How to Care for Your Clothes | Smock Peplum Top and Denim Shorts
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Part of the problem with buying fast fashion is that it encourages a sense of disposability because it’s so cheap and new trendy items are always popping up. Telling someone to please quit fast fashion isn’t always the right thing to do because that comes from a place of privilege that not everyone has. If you’re like me, and you amassed a decent chunk of fast fashion items in your wardrobe, it wouldn’t be sustainable to throw it all out and fill the landfill, just because of the label. So what can we do instead?
Since my shopping ban, I’ve been leaning more towards encouraging people to view their current fast fashion items in a different way. Instead of looking at them and thinking that they’re dispensable, view them just as you would expensive, made-to-last pieces and they will go a LOT farther than these fast fashion companies would have you believe. If you have a $5 tee shirt from Forever 21 that you wear for several years, not only is that better for the environment, it’s cost-effective for you too. Not only that, it sends a message to the fast fashion brand that made the tee in the first place that you won’t be spending a lot of money at their stores which will hopefully get them to reevaluate their manufacturing practices.
How do you go about this? Well, my way is to figure out how to make your clothes last:
Learn the Laundry Symbols
Ever notice those symbols on the tags of your clothes? The day I learned what all those symbols meant was the day that my relationship with doing laundry changed! When you know around what temperature and under what conditions certain clothes need to be washed for optimal usage, the longer the clothes actually last! They also tend to include other recommendations like what temperature to iron your clothes in, how to dry your clothes, and whether or not you can use bleach on it. Here’s a handy graphic for you in case you’re not familiar with what these symbols mean.
Speaking of laundry, it’s better to avoid washing your clothes at all when you can help it. I know that sounds really gross and I’m not saying don’t wash your clothes at all! I’m just encouraging you guys to think about what happens when you put your clothes in the washing machine - the colors tend to fade, any elastics tend to stretch out, and your clothes will tend to fall apart more quickly. As a Korean, I’m blessed with a weird gene that makes my sweat not smell so I can get away with more wears between washes but if you’re like Brian, I would take off your clothes immediately when you get home and maybe aim for about three wears before washing.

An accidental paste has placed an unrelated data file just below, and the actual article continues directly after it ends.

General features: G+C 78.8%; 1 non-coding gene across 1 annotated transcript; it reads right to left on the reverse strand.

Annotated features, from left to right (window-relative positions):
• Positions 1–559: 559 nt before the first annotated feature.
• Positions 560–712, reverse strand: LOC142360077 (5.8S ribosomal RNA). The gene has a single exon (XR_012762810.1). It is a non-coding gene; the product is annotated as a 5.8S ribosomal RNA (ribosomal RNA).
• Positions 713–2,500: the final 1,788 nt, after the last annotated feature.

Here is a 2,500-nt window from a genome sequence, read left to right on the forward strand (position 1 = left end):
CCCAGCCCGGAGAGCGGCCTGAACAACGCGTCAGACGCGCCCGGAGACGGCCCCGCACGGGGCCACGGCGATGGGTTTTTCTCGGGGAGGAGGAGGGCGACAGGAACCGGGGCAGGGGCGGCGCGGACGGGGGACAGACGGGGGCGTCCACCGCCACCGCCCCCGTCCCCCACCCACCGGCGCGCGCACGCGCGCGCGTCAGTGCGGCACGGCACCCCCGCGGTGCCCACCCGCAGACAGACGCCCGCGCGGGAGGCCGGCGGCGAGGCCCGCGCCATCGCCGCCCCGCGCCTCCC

Figure out Storage
Clothes tend to fade quickly when stored in a place with overexposure to sunlight, or damp, cold places. It tends to do well when stored with some breathing room which is good for you too because you’ll see fewer wrinkles, and far less color fading due to clothes rubbing up against each other all the time. I’ve found Marie Kondo’s folding methods to be perfect for the clothes I put away - not only do they look neat and organized stored vertically, it prevents mess.
Get better Hangers
For the longest time, I couldn’t figure out why all the clothes in my closet that I hung were getting stretched out and loose. Then I discovered wooden hangers and they were game changers! Wire and plastic hangers have a tendency to stretch out your clothes, especially in the shoulder area. Wooden hangers, while more expensive, won’t make your clothes all saggy and they’ll make not only your clothes last longer, but they themselves will last longer too.
When in Doubt, Mend it Out
As I said earlier that fast fashion breeds a disposable mentality. I’m definitely guilty of that and it’s only this year that I have trained myself not to think of my clothes as things to be thrown away at the slightest imperfection. Instead, I learned basic mending techniques! Obviously, sewing buttons back on is a big one but also patching up holes in your t-shirts, needling back rips at seams, even figuring out how to clean my handbags was a huge step. There are plenty of free classes online for those who want to learn basic sewing or mending techniques so I encourage you all to look them up!